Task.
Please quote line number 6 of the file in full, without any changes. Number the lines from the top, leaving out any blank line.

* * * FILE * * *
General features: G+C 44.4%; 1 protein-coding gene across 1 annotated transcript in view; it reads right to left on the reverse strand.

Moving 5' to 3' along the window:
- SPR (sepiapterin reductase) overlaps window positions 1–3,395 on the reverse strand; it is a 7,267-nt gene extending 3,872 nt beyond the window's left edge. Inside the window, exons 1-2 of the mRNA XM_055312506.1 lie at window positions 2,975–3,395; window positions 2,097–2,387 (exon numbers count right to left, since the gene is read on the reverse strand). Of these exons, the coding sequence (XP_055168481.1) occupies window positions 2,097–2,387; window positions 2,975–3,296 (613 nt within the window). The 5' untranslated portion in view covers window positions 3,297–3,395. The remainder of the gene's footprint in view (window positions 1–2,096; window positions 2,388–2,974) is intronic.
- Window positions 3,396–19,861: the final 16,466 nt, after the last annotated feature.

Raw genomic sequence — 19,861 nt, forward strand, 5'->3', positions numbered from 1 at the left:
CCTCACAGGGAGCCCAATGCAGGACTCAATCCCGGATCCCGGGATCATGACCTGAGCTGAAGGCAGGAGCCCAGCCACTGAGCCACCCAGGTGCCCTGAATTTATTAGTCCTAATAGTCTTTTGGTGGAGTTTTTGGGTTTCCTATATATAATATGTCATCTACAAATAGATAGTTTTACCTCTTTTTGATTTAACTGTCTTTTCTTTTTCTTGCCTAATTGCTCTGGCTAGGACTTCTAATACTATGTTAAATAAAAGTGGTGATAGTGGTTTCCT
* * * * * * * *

CCTCACAGGGAGCCCAATGCAGGACTCAATCCCGGATCCCGGGATCATGACCTGAGCTGAAGGCAGGAGCCCAGCCACTGAGCCACCCAGGTGCCCTGAATTTATTAGTCCTAATAGTCTTTTGGTGGAGTTTTTGGGTTTCCTATATATAATATGTCATCTACAAATAGATAGTTTTACCTCTTTTTGATTTAACTGTCTTTTCTTTTTCTTGCCTAATTGCTCTGGCTAGGACTTCTAATACTATGTTAAATAAAAGTGGTGATAGTGGTTTCCT